HomeModes of Silence in the Seventeenth- and Eighteenth-Century Anglo-American World

Modes of Silence in the Seventeenth- and Eighteenth-Century Anglo-American World

Faire silence dans le monde anglophone aux XVIIe et XVIIIe siècles

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Published on Wednesday, January 28, 2015 by João Fernandes

Summary

The aim of this conference is to explore modes of silence, understood as the voluntary or involuntary renunciation of speech, in the seventeenth and eighteenth century Anglo-American world. Various approaches covering a wide range of disciplines are welcome: literature, art history, history of religion, politics and science, history of the book. The organisers will especially value papers that study the dynamics of silence and speech.

Announcement

Argument

Defining silence seems to pose a challenge to lexicographers in the contemporary period as it did in the early modern era. According to OED, silence is a “complete absence of sounds; the fact or state of abstaining from speech”, while Phillips’s New World of Words: Or, A Universal English Dictionary (1700) suggests that silence is “oppos’d to noise, crys and tumult”, as if silence could only be understood negatively in its relation to sounds or speech. Silence is ineffable; it imposes itself on us. It is celebrated by popular wisdom: virtuous men know how to keep silent whereas vain wits engage in endless prattling. The way the two Roman goddesses of silence, Angerona and Tacita, are typically represented can be read as a warning to all those who cannot remain silent: the former is often shown with a finger on her lips, urging us not to speak, while the latter is depicted with her tongue ripped off as a punishment for her garrulity.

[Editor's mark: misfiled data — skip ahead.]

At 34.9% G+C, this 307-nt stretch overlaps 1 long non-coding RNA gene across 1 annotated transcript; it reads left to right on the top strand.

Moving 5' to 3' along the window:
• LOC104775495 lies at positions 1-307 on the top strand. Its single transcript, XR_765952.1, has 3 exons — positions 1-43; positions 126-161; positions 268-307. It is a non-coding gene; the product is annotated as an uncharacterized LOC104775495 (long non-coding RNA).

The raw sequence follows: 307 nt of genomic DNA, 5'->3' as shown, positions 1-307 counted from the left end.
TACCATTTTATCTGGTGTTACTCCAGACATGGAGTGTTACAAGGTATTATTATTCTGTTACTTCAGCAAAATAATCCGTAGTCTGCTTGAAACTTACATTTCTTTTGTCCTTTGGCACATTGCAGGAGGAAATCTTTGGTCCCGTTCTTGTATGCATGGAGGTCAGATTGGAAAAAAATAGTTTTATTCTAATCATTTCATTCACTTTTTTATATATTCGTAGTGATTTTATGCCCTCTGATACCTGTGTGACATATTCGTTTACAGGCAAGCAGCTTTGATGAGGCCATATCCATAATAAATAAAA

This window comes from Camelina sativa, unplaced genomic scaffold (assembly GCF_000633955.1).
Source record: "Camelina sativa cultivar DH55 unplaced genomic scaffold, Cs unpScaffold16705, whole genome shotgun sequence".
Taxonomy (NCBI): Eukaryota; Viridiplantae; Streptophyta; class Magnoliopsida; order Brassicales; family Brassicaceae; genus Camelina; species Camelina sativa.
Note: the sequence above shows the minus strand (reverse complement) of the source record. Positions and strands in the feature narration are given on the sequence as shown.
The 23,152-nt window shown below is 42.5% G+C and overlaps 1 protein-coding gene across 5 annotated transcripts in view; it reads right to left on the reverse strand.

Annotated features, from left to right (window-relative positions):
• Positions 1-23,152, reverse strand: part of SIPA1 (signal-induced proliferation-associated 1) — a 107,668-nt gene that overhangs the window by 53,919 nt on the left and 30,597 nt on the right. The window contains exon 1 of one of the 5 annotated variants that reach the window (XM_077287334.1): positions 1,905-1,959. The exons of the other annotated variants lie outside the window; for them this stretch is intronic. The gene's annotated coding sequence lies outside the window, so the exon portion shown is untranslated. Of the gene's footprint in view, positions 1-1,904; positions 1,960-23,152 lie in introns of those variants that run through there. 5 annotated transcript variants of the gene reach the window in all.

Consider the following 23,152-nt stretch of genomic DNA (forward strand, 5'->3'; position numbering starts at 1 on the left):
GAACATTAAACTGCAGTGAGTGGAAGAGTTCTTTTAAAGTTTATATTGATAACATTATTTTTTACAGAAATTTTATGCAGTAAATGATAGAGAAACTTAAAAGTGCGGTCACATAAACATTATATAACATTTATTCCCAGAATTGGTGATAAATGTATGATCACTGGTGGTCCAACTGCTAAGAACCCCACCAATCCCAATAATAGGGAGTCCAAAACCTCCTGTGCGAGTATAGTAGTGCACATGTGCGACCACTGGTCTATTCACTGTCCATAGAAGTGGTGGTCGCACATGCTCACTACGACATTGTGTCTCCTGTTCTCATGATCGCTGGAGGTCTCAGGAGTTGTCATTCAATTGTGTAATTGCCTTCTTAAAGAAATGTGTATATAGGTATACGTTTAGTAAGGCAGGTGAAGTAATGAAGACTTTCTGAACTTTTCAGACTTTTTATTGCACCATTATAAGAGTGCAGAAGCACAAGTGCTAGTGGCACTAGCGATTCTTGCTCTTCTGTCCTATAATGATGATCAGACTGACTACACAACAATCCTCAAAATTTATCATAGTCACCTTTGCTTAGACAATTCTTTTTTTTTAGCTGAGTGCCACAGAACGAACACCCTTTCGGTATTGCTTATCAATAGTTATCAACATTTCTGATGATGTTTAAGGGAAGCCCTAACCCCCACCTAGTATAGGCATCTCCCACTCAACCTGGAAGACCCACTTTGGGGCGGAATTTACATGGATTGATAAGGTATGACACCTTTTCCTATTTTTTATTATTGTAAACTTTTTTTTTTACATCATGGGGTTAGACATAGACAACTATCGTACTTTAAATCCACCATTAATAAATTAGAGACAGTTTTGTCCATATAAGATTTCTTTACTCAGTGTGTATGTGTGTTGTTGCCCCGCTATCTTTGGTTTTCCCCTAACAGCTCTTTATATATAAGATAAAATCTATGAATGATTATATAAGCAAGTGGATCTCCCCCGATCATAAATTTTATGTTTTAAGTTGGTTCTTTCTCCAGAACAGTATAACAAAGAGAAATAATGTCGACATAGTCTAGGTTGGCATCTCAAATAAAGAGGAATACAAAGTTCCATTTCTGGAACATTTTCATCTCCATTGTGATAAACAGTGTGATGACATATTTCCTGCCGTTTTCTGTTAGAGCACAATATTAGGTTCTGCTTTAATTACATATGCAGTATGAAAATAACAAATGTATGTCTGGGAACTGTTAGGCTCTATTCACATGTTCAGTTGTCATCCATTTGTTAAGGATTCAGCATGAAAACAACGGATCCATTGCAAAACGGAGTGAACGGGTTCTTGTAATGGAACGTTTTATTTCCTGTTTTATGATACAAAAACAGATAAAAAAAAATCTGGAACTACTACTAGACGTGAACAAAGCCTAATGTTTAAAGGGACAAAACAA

The Bible presents silence in an ambiguous fashion: the Psalmist orders liars and slanderers of all stripes to be silent but begs God not to hold his peace. For the congregation silence is a prelude to the reception of the Word of God as mediated by those who have been entrusted with it: John Donne’s sermons, like Paul’s, it seems, had the power of imposing silence. Ecclesiastes says that there is “a time to keep silent, and a time to speak”. It is common knowledge that monastic silence was a rule of thumb as well as a living ideal, making it possible for contemplation to emerge from the exertions of an active life.

Not holding one’s peace, however, is sometimes a moral or political necessity, when it comes to thwarting conspiracies or denouncing misdeeds. In that case, silence is more dangerous or more reprehensible than speech. When speech becomes subversive and threatens institutional order and existing hierarchies, silencing political or religious opposition as well as dissenting voices becomes a priority for established authorities, sometimes even to the point of obsession. The repression of dissent is carried out in a number of ways, not least through censorship.